I co-parent my 3 year old and 5 year old 'nieces' and until they started school had them 50/50 with their mum, so I'm well rehersed in the baby and toddler age needs and tantrums ;)

Tokoloshe Mon 10-Aug-15 13:06:59

You might find this thread interesting:

TeamAcorn Mon 10-Aug-15 13:12:42

Our children have very few additional problems so best rely on others for advice but I'm good for the basics! For our toddler/pre-schooler...

Our eldest had very few boundaries for first 3 years so sticking to boundaries like a birth child would, who you've shown the way as they've grown up, is harder. They've got to re learn. Luckily their FC did the hardest bit but still noticeable.

We've had regular tantrums but also many with head banging or purposely trying to hurt themselves to the point where you need to hold them down to protect themselves (this appears to be the product of neglect as they learned this was the only way to get attention)

They have reverted back to earlier years, they missed out on the nurture, so now they want to be carried everywhere and fed etc. Our youngest is refusing to leave nappies behind because he loves that it means he's still babyed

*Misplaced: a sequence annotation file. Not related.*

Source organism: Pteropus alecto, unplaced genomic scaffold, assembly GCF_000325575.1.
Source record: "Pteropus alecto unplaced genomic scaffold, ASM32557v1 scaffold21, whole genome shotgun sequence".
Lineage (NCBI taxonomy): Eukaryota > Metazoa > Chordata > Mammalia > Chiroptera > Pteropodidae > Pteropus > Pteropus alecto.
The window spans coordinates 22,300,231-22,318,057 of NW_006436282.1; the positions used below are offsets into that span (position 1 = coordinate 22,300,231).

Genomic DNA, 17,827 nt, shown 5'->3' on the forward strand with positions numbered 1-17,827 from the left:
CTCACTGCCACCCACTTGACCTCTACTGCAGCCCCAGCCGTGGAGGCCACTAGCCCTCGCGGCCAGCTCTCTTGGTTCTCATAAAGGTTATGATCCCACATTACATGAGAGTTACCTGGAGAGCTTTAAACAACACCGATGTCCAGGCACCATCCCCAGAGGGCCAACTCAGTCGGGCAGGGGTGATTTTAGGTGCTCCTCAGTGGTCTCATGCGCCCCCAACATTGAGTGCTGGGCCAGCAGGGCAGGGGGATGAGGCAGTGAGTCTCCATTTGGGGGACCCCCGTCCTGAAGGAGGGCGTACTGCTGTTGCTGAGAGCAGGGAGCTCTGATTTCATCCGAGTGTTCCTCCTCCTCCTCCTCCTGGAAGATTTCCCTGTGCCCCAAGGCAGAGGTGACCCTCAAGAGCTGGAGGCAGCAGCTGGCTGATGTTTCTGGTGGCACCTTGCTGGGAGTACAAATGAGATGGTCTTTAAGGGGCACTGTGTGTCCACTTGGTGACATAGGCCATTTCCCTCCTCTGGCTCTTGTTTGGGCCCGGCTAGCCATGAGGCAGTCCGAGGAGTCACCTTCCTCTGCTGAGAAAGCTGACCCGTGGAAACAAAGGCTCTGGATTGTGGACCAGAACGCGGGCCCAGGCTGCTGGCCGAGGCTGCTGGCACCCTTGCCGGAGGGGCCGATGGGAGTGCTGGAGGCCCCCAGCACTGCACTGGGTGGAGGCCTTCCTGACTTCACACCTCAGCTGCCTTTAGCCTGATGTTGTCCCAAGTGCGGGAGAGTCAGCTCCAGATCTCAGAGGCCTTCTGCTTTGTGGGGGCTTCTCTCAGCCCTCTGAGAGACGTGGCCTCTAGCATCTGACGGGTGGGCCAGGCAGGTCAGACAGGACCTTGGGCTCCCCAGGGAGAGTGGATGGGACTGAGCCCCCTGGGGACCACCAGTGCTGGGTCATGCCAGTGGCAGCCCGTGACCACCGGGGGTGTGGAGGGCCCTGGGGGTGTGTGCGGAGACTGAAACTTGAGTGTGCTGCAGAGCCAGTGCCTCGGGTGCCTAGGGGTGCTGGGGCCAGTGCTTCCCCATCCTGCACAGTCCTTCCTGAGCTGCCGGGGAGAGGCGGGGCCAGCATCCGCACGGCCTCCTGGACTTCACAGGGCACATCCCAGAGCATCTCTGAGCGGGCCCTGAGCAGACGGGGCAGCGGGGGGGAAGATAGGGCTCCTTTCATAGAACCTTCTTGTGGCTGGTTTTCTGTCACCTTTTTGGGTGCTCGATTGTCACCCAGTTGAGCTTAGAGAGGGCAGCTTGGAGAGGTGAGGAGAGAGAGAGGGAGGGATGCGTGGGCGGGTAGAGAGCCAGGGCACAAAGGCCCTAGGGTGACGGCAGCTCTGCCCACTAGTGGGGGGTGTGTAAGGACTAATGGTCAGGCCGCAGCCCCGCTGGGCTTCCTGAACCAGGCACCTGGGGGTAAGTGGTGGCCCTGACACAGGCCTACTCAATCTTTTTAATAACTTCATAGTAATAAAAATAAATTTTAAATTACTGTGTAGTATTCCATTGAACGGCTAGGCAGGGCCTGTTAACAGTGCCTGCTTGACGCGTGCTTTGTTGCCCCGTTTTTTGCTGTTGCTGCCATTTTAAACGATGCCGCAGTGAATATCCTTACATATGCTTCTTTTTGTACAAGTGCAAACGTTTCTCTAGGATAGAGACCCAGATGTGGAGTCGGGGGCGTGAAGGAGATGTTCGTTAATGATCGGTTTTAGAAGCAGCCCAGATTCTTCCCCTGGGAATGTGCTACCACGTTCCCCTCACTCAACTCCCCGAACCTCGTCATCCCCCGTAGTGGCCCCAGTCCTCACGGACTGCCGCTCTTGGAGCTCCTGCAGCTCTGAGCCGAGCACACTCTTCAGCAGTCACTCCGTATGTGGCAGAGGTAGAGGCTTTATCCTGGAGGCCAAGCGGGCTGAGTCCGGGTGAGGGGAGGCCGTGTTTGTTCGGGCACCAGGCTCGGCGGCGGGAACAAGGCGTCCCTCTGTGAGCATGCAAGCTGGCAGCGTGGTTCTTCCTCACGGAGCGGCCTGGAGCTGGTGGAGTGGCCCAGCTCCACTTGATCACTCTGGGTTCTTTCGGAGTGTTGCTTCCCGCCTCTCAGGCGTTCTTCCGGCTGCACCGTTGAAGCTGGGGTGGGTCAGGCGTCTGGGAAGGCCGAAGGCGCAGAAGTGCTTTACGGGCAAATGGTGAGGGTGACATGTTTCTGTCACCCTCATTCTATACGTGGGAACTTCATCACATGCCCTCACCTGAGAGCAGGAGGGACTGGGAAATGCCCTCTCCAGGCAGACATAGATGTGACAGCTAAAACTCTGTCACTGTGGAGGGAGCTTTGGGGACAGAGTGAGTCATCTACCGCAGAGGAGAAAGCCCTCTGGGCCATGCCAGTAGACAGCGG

In nearly a year they've been left twice with a family member who wasn't myself or my husband. They struggle with the idea that you simply may not return and so we have to go out separately so one of us is always with them. And nursery and school transition is very hard for same reasons.

They remember birth family and foster family and grieve their losses while with you, so you have to deal with that, that can come in the form of aggression, tears or just not wanting to interact. We started life story work with them quite early on because they needed to talk about it.

Nightmares, lack of sleep etc relating to either their past with birth family or simply the ordeal of leaving family behind.